It is fitting that during this weekend's activities at the Atlanta Motor Speedway, the Atlanta Head and Neck Cancer coalition will be giving free cancer screenings in the track's Fan Zone. Visit their facebook page for more information.
Bobby Hamilton didn't want to be known as a victim of the disease he fought to the end. Rather, he wanted to be remembered as a survivor, a winner. With that in mind, in closing, here is a video of the final lap of the 2004 EasyCare 200, one of his finest moments at the wheel of a race car.
Friday is the first busy day at the Atlanta Motor Speedway in its big Labor Day Weekend. NASCAR's three national divisions will get their qualifying started for the AdvcoCare 500, which was won by Jeff Gordon a year ago for his 85th Sprint Cup win. Aside from that, there's the Grit Chips 200 (or to use its full, proper name, the Jeff Foxworthy's Grit Chips 200). That's the Camping World Truck Series, where Ron Hornaday Jr. will look to continue his dominance.
The Nationwide Series gets underway as well, but on Saturday, with the NRA American Warrior 300, with the winner likely taking the green flag a little under 24 hours later in the Advocare 500. Kyle Busch, an Atlanta racer and someone who has dominated the NNS in the past, will be taking part and is seeking his first ever Atlanta win in it.
It all gets started with a practice at 10:00 a.m. for a practice in the Grit Chips 200, with a televised practice on the Speed network at 1:00 p.m. ET. The first qualifying of the day will be for the Grit Chips 200 at 4:30 p.m., with qualifying for the Advocare 500 coming at 6:00 p.m. ET. The day's Speed coverage will wrap up following the full Grip Chips 200, which starts at 7:30 p.m.
For more NASCAR coverage, head over to SBNation's dedicated hub.
In modern Sprint Cup racing, it is rare for a major team's race car to look the same three weeks in a row. The price of sponsorship in NASCAR's top division has skyrocketed to the point that rather than having one sponsor covering nearly the entire schedule - as was the norm as recently as 2007 - nearly all teams use patchwork sponsorships.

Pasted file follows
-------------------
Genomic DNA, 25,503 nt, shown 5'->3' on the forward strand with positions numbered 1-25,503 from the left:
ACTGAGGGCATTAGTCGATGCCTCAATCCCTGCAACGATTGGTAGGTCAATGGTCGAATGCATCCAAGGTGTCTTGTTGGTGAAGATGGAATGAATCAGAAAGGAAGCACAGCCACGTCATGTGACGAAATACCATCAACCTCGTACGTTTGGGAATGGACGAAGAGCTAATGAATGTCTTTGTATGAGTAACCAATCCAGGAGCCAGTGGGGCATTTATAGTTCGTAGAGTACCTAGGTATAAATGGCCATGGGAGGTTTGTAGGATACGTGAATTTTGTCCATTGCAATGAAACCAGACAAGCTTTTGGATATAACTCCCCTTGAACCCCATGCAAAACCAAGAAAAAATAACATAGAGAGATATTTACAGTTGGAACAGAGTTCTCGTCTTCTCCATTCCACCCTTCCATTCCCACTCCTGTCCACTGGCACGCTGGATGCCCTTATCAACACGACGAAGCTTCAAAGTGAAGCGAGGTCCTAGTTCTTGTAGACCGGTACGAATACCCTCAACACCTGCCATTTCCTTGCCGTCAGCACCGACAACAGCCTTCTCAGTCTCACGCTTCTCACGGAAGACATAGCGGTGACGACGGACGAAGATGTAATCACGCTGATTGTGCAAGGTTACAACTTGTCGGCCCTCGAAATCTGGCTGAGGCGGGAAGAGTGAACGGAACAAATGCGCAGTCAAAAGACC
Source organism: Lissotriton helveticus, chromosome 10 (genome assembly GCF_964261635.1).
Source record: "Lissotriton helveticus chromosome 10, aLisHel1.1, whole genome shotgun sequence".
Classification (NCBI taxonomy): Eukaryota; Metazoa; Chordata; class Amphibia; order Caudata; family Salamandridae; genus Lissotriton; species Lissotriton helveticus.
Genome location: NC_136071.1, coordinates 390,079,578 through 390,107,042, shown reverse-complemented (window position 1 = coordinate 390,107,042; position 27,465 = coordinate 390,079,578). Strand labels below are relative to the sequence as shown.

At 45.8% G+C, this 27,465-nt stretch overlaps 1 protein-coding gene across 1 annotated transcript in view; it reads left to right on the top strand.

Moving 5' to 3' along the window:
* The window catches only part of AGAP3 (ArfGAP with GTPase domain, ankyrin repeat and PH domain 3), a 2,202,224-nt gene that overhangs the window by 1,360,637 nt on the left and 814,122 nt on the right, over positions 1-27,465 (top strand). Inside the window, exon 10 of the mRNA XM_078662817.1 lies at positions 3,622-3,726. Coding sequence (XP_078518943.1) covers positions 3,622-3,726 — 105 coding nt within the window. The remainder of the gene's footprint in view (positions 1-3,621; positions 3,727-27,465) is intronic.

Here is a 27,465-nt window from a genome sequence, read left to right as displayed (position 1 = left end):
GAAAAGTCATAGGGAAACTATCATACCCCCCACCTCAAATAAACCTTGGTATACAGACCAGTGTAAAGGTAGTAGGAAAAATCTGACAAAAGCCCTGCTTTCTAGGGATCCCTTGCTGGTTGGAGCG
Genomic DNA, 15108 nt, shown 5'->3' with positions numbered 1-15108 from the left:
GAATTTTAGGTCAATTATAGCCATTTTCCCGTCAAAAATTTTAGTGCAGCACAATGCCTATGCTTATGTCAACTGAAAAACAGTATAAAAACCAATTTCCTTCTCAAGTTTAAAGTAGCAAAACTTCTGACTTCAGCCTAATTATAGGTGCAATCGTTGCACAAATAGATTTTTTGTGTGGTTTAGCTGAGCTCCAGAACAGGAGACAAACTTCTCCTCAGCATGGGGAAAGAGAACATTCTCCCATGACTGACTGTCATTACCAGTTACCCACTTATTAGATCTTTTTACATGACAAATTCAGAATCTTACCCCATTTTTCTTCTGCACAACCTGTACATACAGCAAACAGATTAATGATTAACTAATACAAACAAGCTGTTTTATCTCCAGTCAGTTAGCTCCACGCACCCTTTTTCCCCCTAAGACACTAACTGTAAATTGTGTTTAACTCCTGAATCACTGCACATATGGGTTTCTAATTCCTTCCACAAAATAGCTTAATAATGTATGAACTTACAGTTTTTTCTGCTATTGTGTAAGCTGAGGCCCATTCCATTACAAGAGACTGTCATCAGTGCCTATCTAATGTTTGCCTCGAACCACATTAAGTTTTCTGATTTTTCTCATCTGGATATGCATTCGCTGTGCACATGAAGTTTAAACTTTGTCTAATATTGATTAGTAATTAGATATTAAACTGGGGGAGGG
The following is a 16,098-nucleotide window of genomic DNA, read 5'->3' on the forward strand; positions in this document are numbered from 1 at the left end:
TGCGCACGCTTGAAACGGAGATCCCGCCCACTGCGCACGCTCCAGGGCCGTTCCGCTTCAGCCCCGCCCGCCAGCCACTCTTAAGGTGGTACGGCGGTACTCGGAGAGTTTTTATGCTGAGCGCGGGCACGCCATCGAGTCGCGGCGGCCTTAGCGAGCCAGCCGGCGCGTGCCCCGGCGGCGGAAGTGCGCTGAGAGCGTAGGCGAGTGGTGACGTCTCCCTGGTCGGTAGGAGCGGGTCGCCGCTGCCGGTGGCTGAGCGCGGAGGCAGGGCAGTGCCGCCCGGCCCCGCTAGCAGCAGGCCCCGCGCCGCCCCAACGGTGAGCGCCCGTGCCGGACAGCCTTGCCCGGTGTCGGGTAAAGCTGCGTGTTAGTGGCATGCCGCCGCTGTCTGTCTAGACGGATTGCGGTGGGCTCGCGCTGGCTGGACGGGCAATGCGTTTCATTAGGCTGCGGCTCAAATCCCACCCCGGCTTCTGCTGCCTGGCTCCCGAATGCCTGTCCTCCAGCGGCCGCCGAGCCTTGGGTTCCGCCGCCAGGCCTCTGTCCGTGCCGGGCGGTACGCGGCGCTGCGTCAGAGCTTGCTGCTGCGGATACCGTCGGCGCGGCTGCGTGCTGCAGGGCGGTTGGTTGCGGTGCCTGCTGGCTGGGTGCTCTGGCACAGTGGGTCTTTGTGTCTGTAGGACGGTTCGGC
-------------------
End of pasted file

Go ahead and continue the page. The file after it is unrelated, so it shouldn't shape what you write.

Different sponsorships mean different paint schemes from week to week, and it can be hard for even diehard fans to keep track of what car their favorite driver will be running in an upcoming race. With that in mind, as well as to showcase the beautiful vehicles that will be racing under the lights Sunday, here is a numerically-indexed list - with links to photos included - of most of the cars scheduled to compete in the Advocare 500. Descriptions of each scheme are in parenthesis so you know exactly which car you're looking for when you visit Jayski's paint scheme page for that particular team.
Jamie McMurray - No. 1 Bass Pro Shops Chevrolet (the hunter vest orange and black Chevy with the distinctive Bass Pro logo on the hood)
Brad Keselowski - No. 2 Miller Lite Dodge (Blue with gold border around the bottom with the design of a bottle pouring beer from the fender into a glass on the door)
Kasey Kahne - No. 5 HendrickCars.com Chevrolet (Black, red, and white scheme with HendrickCars.com logo clearly visible on hood and fenders. You can't miss it.)
Marcos Ambrose - No. 9 DeWalt Power Tools Ford (Black and golden yellow with Dewalt on the hood. Not to be confused with the similar Stanley car which uses a lighter yellow coloring and - obviously - says Stanley on the hood)
Danica Patrick - No. 10 GoDaddy.com Chevrolet (Insanely bright neon-green with orange numerals. Again, you can't miss it)
Denny Hamlin is scheduled to drive the SportClips paint scheme in Sunday's race, but his only previous run with the car was a special Cale Yarborough tribute at Darlington. Therefore, we won't know what his car looks like until it hits the track Friday for opening practice.
Casey Mears - No. 13 Geico Ford (White, blue, and green with a big Gecko on the hood. Unmistakable.)
Tony Stewart - No. 14 Office Depot/Mobil 1 Chevrolet (Red up front, black in the back. In my completely biased opinion, the car headed to victory lane Sunday night)
Clint Bowyer - No. 15 5-Hour Energy Toyota (Black with red and yellow)
No pictures are yet available of Greg Biffle's No. 16 3M/Manheim Auctions Ford Fusion.
Matt Kenseth - No. 17 Ford Eco-Boost Ford (Black with blue and white racing stripes and "Ford Eco-Boost" running vertically down the hood)